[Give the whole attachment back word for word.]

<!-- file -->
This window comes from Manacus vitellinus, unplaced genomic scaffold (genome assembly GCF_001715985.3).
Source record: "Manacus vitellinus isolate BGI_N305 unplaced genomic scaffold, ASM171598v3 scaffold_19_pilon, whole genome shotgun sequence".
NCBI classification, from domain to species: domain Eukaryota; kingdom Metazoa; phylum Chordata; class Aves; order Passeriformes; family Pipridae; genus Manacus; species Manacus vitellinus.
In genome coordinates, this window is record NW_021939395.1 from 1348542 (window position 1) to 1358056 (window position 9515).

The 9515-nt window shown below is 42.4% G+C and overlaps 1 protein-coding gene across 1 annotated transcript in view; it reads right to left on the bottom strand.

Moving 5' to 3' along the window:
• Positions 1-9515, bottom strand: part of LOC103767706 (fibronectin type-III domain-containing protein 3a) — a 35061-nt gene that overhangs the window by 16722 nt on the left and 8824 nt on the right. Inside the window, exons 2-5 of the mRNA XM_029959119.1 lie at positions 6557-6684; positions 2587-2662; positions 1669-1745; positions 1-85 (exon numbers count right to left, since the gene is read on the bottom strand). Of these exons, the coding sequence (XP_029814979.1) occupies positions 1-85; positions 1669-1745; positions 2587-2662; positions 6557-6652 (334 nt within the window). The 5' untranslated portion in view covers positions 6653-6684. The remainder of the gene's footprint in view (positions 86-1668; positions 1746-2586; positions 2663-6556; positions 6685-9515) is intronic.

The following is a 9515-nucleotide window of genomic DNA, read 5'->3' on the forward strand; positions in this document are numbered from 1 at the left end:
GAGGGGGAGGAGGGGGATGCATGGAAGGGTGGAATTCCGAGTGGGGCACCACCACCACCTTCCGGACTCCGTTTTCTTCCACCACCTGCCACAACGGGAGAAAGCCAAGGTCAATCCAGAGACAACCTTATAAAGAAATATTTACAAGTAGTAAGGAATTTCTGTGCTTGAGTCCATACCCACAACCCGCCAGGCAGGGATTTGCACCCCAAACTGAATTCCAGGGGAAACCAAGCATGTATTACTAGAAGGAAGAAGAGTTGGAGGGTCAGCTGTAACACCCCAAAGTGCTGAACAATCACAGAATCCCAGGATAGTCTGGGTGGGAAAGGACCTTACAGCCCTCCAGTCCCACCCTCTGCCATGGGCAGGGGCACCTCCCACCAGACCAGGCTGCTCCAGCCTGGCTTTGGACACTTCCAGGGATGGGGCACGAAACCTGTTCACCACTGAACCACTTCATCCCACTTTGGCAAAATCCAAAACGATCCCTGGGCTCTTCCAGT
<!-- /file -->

This window comes from Manacus vitellinus, unplaced genomic scaffold (genome assembly GCF_001715985.3).
Source record: "Manacus vitellinus isolate BGI_N305 unplaced genomic scaffold, ASM171598v3 scaffold_19_pilon, whole genome shotgun sequence".
NCBI classification, from domain to species: domain Eukaryota; kingdom Metazoa; phylum Chordata; class Aves; order Passeriformes; family Pipridae; genus Manacus; species Manacus vitellinus.
In genome coordinates, this window is record NW_021939395.1 from 1348542 (window position 1) to 1358056 (window position 9515).

The 9515-nt window shown below is 42.4% G+C and overlaps 1 protein-coding gene across 1 annotated transcript in view; it reads right to left on the bottom strand.

Moving 5' to 3' along the window:
• Positions 1-9515, bottom strand: part of LOC103767706 (fibronectin type-III domain-containing protein 3a) — a 35061-nt gene that overhangs the window by 16722 nt on the left and 8824 nt on the right. Inside the window, exons 2-5 of the mRNA XM_029959119.1 lie at positions 6557-6684; positions 2587-2662; positions 1669-1745; positions 1-85 (exon numbers count right to left, since the gene is read on the bottom strand). Of these exons, the coding sequence (XP_029814979.1) occupies positions 1-85; positions 1669-1745; positions 2587-2662; positions 6557-6652 (334 nt within the window). The 5' untranslated portion in view covers positions 6653-6684. The remainder of the gene's footprint in view (positions 86-1668; positions 1746-2586; positions 2663-6556; positions 6685-9515) is intronic.

The following is a 9515-nucleotide window of genomic DNA, read 5'->3' on the forward strand; positions in this document are numbered from 1 at the left end:
GAGGGGGAGGAGGGGGATGCATGGAAGGGTGGAATTCCGAGTGGGGCACCACCACCACCTTCCGGACTCCGTTTTCTTCCACCACCTGCCACAACGGGAGAAAGCCAAGGTCAATCCAGAGACAACCTTATAAAGAAATATTTACAAGTAGTAAGGAATTTCTGTGCTTGAGTCCATACCCACAACCCGCCAGGCAGGGATTTGCACCCCAAACTGAATTCCAGGGGAAACCAAGCATGTATTACTAGAAGGAAGAAGAGTTGGAGGGTCAGCTGTAACACCCCAAAGTGCTGAACAATCACAGAATCCCAGGATAGTCTGGGTGGGAAAGGACCTTACAGCCCTCCAGTCCCACCCTCTGCCATGGGCAGGGGCACCTCCCACCAGACCAGGCTGCTCCAGCCTGGCTTTGGACACTTCCAGGGATGGGGCACGAAACCTGTTCACCACTGAACCACTTCATCCCACTTTGGCAAAATCCAAAACGATCCCTGGGCTCTTCCAGT